Wednesday, November 16, 2011

Doggie Drugs, Kittie Quaaludes and Rodent Roofies

We have a couple of guinea pigs. Skinny little Ellie and plump little Oreo. Sweet little things they are, especially Ellie. We've had Ellie for 5 years and she is really the nicest, cutest little rodent you'd ever want to meet. I noticed recently (well, Sweet Pea noticed - I really don't pay all that much attention to the pigs except when I feel like I'm being badgered into giving them yet another carrot just to shut up all the wheeking when I open the refrigerator) that one of her front teeth was very very overgrown. I've read that this sometime occurs with guinea pigs and it's a simple thing to clip their teeth.

You think you can see where this is going, can't you? You're wrong. There is no way in hell that I am going to try to clip guinea pig teeth. Nuh uh! No way. I'll clip the occasional claw, but they are on their own with their fangs.

Anyway, like I said, her tooth was overgrown. She is also the skinniest guinea pig in the world. She's really just fur, skin and bones. She wasn't always that way. I suspect part of the reason is that she has trouble eating with that tooth in the way. I must have been having a very sympathetic and guilt-ridden week because I kept thinking about her dying a slow, horrible death by starvation just because I wouldn't fork over $15 bucks to get her tooth clipped. And she's been such a good piggie. And she has at least 2-3 years left in her if we take care of her.

So, knowing it was crazy, I made an appointment for her. And of course, as is the way with car repairs, vet visits and trips to the grocery store, there is always more that needs doing/buying once you get there. Let me tell you, I felt like an utter fool sitting in the vets office with my box o' piggie. I mean, really. Bringing a guinea pig to the vet?! That's crazy!

So, the vet pokes her, prods her, squeezes her, feels her all over, amid a chorus of wheeks, squeaks, grunts and rumbles, then takes her off to try to get a look at her mouth.

I figured the stress of all the man-handling would probably do her in right there. I was hoping they wouldn't charge me if she died on the examining table. And honestly, not to be heartless, but it would have been somewhat of a relief not to have to walk through the waiting room again, mortified and embarrassed with my box o' pig.

But finally the vet was done and he brought her back out, happy and healthy if somewhat trembly. He sat down. He looked very serious. I expected a diagnosis of heart disease, high cholesterol and diabetes. But he proceeded to tell us that she's very skinny. A very observant man right there.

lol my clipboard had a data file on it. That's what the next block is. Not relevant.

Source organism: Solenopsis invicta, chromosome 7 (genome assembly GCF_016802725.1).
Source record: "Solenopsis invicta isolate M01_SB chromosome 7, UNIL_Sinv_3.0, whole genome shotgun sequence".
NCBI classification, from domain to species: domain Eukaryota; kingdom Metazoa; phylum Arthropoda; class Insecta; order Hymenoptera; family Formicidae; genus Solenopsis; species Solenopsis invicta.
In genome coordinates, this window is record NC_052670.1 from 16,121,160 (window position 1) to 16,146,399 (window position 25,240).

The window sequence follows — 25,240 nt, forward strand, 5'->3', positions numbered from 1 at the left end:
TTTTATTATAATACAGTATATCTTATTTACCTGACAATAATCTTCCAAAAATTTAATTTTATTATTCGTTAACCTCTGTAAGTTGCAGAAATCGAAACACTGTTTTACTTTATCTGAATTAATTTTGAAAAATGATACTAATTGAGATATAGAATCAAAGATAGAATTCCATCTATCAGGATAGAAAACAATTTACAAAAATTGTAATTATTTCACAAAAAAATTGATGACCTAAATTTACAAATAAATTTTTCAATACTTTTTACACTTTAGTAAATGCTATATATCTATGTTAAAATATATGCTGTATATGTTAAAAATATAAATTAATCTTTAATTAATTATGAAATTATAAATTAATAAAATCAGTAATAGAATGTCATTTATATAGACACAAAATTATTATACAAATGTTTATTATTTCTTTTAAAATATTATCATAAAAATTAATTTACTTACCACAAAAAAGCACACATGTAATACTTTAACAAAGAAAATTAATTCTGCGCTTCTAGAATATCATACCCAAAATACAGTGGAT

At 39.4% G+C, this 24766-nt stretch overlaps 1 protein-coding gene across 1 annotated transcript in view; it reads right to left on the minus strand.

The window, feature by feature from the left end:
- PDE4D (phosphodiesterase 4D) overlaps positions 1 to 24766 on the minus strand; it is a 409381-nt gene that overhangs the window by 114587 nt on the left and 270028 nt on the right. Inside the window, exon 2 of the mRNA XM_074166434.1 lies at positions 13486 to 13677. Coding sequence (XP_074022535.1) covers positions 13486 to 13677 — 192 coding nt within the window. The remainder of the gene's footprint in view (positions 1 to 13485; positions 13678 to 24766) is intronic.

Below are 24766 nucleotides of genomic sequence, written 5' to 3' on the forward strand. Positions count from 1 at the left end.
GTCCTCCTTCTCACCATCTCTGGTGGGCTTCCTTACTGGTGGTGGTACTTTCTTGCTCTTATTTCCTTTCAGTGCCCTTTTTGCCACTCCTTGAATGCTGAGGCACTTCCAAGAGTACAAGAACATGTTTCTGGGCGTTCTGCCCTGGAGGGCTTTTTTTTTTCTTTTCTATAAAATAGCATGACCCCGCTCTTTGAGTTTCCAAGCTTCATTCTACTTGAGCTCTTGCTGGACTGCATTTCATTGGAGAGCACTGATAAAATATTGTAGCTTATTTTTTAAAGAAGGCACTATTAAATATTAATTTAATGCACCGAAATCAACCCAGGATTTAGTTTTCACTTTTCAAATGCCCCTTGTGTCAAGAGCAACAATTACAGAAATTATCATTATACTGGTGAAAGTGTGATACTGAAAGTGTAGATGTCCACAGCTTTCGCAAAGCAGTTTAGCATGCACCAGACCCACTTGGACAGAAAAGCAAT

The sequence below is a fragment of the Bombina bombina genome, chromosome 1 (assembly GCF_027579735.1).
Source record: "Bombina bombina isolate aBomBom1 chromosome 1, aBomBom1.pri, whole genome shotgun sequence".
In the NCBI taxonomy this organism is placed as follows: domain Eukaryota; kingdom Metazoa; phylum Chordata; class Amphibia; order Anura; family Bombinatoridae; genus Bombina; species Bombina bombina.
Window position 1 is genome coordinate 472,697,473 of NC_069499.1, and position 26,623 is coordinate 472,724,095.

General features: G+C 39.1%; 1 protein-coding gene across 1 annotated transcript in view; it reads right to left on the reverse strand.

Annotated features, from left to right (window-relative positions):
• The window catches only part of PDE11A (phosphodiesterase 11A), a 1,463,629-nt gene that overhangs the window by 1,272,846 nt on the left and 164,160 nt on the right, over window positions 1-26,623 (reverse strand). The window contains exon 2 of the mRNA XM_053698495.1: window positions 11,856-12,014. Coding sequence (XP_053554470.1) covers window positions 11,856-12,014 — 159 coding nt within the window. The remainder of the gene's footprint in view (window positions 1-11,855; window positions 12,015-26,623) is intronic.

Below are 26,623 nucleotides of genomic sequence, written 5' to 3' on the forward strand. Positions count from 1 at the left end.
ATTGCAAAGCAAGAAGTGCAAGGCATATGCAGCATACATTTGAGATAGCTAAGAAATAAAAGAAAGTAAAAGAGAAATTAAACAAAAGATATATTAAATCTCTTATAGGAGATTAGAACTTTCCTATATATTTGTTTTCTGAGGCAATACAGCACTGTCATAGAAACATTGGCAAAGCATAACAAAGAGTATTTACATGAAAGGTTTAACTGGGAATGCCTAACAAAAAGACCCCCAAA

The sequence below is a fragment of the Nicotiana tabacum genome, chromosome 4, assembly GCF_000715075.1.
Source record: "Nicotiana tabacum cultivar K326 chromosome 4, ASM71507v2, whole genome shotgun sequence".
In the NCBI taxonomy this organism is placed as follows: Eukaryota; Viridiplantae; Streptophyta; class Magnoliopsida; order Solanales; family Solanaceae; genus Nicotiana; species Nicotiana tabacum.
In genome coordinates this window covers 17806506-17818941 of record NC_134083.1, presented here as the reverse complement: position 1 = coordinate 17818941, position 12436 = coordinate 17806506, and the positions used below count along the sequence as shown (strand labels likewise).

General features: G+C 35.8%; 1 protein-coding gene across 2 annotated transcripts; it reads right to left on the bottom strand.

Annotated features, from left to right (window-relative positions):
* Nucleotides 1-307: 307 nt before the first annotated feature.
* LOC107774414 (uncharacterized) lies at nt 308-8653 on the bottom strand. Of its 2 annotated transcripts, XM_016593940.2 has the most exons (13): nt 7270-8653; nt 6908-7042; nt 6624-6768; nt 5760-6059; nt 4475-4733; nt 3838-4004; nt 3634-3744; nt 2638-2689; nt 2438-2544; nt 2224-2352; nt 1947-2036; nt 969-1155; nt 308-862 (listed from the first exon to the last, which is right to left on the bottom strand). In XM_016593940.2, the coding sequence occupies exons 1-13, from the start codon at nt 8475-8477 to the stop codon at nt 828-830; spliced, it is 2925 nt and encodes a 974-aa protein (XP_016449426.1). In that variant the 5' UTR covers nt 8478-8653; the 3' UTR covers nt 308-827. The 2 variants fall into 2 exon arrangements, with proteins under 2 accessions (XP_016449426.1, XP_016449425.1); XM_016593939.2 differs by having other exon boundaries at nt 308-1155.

Then he very seriously told us all sorts of ridiculous things about her teeth, and how they are all overgrown, and how with a little surgery they can fix it right up. And did we want to make an appointment to send her to Cornell for surgery?

I'll stop to give you a moment to catch your breath. I know it must be hard to read this through your laughter.

The hubby actually laughed in the vet's face. It would have been very comical if the vet hadn't looked so hurt. I just know he thought we were heartless fools. He kept avoiding the hubby's gaze after that. I managed to keep my laughter contained and just stared at him in disbelief, trying to look sympathetic and concerned. I mean, that poor man really looked like he thought getting guinea pig surgery was a good idea. I think he was high - strong doggie drugs, kittie qualudes or rodent roofies or something.

Needless to say, we passed on bringing her to Cornell for surgery and opted instead for a quick snip of the long tooth. We brought her back home, dumped her back in the cage with a pile of carrots and broke the news to her and Oreo that there would be no more vet visits. That they were entirely on their own. They should keep their own teeth ground down by chewing on the nice hay I provide.

They were very understanding.

You know, in some parts of the world the little rodents would be running around my feet all day and when it was time for dinner I'd pick one up, wring it's little neck, skin it and serve it for dinner. I might consider such a thing myself except Ellie is too darn skinny. Now, Oreo on the other hand is nice and plump.



  1. I am glad I am not one of your kids :}. On the bright side, it does look like you learned something from Dad though. Damn pets ain't worth nothing.

  2. so, so funny! our vet has been guilting us for years for not getting dexter a dental cleaning. isn't that what milk bones are for?